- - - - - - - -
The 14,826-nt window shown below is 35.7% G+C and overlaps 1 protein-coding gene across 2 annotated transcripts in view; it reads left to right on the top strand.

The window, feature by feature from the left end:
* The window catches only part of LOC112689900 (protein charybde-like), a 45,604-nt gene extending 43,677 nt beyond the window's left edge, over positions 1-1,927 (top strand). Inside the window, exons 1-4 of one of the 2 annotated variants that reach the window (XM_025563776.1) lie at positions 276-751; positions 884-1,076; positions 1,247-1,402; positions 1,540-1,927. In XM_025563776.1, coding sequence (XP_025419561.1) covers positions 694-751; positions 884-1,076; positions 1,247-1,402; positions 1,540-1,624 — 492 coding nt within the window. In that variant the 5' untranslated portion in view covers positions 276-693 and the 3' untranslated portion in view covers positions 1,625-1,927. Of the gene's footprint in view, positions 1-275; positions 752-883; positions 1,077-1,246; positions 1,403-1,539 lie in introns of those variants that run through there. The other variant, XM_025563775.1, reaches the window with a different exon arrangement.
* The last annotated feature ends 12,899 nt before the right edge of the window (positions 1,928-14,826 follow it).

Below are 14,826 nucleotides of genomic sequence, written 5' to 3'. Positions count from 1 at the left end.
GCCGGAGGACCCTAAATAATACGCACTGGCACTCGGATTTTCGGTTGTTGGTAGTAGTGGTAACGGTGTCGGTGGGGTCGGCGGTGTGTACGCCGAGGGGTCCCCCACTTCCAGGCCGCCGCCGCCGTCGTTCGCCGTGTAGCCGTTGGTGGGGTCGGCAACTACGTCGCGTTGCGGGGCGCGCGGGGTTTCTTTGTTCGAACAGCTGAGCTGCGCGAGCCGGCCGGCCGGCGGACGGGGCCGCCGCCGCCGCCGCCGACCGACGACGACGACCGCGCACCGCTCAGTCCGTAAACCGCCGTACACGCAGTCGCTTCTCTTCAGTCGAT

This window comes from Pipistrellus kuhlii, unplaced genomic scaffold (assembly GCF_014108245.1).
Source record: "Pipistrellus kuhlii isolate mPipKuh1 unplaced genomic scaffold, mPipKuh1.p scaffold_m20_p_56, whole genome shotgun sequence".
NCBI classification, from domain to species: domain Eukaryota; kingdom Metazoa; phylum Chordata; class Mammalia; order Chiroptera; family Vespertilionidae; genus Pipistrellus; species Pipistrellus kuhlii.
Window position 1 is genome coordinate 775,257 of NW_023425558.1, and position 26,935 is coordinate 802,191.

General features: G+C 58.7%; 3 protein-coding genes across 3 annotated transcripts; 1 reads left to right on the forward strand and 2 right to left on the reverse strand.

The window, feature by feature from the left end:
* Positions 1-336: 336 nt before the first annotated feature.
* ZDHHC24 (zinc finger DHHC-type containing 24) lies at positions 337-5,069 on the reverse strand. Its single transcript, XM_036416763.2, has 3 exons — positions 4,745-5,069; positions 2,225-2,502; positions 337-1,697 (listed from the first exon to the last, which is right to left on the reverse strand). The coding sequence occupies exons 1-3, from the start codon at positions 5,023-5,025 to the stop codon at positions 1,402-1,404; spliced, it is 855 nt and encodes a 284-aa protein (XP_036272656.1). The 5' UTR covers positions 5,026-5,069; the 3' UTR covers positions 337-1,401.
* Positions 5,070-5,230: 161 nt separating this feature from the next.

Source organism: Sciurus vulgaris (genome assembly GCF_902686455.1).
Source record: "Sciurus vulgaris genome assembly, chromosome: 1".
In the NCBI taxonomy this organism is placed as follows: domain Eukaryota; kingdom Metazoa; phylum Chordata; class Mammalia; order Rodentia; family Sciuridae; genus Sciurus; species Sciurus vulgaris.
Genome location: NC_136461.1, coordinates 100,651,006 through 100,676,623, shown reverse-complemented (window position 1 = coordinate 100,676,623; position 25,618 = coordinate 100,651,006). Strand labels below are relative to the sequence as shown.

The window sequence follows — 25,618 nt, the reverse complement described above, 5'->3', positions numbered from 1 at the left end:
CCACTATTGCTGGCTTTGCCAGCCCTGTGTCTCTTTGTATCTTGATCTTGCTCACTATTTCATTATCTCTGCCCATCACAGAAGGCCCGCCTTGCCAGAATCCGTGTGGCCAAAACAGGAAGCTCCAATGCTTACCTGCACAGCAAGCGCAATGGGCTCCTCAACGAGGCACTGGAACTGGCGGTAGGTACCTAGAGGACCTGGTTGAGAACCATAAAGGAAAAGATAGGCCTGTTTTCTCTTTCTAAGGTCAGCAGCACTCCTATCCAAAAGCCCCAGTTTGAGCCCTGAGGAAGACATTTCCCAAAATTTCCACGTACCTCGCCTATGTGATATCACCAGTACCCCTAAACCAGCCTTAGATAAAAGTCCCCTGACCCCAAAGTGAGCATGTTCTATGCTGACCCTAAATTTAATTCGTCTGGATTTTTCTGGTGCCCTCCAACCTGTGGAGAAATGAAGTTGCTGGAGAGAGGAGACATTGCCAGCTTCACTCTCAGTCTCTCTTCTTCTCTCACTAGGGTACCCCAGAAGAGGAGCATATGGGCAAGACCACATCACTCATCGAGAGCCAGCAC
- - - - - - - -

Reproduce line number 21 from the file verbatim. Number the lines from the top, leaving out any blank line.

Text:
CCACTATTGCTGGCTTTGCCAGCCCTGTGTCTCTTTGTATCTTGATCTTGCTCACTATTTCATTATCTCTGCCCATCACAGAAGGCCCGCCTTGCCAGAATCCGTGTGGCCAAAACAGGAAGCTCCAATGCTTACCTGCACAGCAAGCGCAATGGGCTCCTCAACGAGGCACTGGAACTGGCGGTAGGTACCTAGAGGACCTGGTTGAGAACCATAAAGGAAAAGATAGGCCTGTTTTCTCTTTCTAAGGTCAGCAGCACTCCTATCCAAAAGCCCCAGTTTGAGCCCTGAGGAAGACATTTCCCAAAATTTCCACGTACCTCGCCTATGTGATATCACCAGTACCCCTAAACCAGCCTTAGATAAAAGTCCCCTGACCCCAAAGTGAGCATGTTCTATGCTGACCCTAAATTTAATTCGTCTGGATTTTTCTGGTGCCCTCCAACCTGTGGAGAAATGAAGTTGCTGGAGAGAGGAGACATTGCCAGCTTCACTCTCAGTCTCTCTTCTTCTCTCACTAGGGTACCCCAGAAGAGGAGCATATGGGCAAGACCACATCACTCATCGAGAGCCAGCAC